Independent Dutch investigators have cleared seven-time Tour de France cycling champion Lance Armstrong of the United States of doping in the 1999 race, and have blamed anti-doping officials for misconduct in the case.
In a 132-page report, the Dutch investigators recommended convening a tribunal to discuss possible legal and ethical violations by the World Anti-Doping Agency in the case.
The International Cycling Union had appointed Dutch lawyer Emile Vrijman to investigate a French laboratory's handling of Armstrong's urine tests from the 1999 Tour.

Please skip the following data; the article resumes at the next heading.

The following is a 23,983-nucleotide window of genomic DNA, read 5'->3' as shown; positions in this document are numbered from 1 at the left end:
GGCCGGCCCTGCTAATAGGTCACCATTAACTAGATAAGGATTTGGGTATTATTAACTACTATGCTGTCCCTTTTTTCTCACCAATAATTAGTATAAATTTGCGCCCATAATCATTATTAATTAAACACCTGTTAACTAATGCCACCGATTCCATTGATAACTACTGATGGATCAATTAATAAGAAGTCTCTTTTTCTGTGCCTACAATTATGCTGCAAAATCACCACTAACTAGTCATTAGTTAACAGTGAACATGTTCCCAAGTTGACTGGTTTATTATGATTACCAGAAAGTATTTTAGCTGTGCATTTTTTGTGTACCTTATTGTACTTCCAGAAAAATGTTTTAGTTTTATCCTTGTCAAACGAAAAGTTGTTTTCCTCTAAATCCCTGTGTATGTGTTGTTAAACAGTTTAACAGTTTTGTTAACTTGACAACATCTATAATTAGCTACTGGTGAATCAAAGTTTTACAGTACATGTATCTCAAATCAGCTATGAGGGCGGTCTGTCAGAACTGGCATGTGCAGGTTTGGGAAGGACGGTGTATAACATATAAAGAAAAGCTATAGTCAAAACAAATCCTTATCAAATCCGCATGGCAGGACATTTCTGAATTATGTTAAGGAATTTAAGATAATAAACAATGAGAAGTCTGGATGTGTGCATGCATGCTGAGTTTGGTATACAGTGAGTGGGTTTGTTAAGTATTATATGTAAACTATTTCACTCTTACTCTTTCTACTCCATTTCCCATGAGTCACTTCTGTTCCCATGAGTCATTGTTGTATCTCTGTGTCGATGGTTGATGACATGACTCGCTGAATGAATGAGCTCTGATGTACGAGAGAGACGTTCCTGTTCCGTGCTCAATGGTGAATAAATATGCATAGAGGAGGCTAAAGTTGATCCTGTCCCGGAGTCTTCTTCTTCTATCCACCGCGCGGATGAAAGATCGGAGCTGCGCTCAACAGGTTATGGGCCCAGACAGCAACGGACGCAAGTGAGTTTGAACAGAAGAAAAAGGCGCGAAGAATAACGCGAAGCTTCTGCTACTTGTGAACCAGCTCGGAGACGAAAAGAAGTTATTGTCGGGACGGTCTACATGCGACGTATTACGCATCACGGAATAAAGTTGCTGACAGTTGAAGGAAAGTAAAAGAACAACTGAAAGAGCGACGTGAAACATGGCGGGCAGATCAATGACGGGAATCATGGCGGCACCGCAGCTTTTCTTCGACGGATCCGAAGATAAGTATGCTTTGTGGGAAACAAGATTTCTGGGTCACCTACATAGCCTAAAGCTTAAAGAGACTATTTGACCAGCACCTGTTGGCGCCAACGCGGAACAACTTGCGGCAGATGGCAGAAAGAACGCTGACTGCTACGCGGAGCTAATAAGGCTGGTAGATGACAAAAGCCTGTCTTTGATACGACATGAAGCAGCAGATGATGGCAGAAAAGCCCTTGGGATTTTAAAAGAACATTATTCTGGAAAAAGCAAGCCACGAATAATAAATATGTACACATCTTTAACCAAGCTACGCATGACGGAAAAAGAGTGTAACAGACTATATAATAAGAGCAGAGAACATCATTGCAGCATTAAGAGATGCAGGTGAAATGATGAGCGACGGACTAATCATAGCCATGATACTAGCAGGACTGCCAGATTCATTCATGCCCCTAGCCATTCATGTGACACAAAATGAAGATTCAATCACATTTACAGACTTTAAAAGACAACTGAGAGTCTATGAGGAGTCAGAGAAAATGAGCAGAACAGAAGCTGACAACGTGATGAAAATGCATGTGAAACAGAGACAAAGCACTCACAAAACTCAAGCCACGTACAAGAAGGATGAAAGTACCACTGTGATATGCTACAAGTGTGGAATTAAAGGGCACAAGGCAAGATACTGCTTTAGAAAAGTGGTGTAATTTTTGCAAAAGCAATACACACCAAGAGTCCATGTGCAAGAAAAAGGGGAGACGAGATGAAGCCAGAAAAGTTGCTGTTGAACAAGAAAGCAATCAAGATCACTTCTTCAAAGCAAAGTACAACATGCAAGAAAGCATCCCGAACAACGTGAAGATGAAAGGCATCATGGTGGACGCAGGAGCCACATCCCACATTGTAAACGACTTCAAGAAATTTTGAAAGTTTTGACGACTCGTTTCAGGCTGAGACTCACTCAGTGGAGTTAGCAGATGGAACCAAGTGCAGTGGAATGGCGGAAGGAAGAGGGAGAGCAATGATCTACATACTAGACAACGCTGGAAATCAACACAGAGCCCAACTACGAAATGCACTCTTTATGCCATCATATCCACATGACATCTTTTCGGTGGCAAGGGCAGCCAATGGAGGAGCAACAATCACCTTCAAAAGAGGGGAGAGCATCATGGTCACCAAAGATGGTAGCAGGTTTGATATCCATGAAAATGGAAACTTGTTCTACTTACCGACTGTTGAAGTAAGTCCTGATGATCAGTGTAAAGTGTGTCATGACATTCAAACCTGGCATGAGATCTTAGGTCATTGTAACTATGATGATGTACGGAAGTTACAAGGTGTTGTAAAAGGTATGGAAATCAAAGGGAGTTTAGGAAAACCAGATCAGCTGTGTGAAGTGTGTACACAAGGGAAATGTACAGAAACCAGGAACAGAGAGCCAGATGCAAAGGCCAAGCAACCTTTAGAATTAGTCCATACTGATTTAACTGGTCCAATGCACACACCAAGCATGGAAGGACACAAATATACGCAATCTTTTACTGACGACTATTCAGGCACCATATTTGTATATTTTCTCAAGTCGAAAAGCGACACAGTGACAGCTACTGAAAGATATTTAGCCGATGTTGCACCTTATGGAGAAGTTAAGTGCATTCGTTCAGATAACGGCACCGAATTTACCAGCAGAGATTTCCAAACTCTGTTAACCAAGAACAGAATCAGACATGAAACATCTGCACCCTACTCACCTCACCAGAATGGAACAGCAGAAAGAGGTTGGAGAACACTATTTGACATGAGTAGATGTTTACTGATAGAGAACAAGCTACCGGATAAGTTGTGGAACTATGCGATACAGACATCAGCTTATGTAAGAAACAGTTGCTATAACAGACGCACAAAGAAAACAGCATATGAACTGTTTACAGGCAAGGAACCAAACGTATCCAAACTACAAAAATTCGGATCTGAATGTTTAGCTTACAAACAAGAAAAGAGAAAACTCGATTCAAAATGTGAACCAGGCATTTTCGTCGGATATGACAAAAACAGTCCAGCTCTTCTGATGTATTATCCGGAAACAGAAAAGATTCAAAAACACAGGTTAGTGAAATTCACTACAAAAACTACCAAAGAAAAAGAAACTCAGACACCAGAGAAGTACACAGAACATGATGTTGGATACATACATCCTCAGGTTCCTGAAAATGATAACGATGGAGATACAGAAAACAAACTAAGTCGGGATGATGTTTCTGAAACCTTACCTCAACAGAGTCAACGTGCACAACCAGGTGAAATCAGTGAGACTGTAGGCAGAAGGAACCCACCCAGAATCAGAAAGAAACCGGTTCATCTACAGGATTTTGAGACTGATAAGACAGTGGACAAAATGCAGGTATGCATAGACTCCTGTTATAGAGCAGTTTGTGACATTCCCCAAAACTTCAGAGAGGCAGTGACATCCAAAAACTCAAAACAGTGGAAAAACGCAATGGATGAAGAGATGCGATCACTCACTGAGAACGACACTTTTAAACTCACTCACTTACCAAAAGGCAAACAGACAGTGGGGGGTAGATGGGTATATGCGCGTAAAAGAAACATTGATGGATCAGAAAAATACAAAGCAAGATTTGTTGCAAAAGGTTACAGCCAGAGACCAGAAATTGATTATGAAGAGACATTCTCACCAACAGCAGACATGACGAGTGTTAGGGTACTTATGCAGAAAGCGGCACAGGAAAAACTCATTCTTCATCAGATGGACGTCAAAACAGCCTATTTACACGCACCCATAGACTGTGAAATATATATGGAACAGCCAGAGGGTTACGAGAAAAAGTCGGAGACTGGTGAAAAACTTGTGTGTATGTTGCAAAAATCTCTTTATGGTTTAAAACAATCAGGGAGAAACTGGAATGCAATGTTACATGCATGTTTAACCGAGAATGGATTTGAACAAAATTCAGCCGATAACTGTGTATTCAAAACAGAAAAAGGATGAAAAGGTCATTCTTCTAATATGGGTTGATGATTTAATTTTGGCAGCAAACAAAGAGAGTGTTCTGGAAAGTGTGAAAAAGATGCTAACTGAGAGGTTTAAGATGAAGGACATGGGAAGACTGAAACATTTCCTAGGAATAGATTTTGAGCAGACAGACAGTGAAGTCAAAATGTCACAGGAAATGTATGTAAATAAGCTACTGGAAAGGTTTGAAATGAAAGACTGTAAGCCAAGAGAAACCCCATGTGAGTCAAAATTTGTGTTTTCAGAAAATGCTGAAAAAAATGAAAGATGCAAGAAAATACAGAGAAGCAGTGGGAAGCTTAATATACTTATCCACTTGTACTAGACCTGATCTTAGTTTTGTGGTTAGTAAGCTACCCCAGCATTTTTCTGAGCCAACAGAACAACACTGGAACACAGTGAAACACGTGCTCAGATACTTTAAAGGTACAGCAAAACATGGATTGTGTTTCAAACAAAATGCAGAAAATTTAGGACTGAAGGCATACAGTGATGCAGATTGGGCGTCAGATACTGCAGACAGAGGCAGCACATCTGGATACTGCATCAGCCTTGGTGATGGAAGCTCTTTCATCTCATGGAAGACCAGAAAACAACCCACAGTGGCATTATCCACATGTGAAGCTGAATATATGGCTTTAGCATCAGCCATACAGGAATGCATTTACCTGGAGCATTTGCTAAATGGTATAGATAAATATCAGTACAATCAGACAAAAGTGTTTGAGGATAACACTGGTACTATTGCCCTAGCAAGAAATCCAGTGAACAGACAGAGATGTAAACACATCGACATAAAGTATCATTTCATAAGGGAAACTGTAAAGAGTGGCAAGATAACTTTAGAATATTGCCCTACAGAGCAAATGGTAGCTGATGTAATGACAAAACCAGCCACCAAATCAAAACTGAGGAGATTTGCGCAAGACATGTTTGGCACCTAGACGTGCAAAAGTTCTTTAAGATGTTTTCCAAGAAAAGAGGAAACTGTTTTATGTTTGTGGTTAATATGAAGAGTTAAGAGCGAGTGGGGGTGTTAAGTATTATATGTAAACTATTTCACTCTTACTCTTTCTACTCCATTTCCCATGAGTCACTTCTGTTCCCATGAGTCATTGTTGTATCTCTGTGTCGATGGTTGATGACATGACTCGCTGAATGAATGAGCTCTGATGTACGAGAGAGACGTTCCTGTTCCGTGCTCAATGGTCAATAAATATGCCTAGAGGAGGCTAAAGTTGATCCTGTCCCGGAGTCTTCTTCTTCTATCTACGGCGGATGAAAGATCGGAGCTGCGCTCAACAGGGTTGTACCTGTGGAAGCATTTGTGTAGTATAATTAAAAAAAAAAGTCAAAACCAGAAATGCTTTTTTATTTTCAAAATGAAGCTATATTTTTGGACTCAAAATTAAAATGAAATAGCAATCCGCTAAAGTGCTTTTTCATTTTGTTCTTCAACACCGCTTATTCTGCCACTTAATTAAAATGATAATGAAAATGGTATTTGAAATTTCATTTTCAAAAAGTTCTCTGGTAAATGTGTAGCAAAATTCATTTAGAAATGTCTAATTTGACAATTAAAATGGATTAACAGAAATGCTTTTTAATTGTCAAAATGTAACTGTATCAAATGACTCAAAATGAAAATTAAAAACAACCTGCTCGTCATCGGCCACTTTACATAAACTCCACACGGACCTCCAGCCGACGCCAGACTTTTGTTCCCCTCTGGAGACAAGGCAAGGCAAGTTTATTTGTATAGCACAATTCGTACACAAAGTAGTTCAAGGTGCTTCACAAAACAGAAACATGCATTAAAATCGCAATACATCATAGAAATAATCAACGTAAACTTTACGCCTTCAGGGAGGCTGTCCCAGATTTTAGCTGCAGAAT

Vrijman said his report "exonerates Armstrong completely." The cyclist has never tested positive for drugs and has vehemently denied using performance-enhancing substances.
Last year, the French newspaper L'Equipe had accused Armstrong of using the banned endurance-booster EPO in 1999. L'Equipe based its story on alleged analyses of Armstrong's samples.
The International Cycling Union and the World Anti Doping Agency have criticized Vrijman for making his report public before they had a chance to read it. Some information for this report was provided by AFP, AP and Reuters.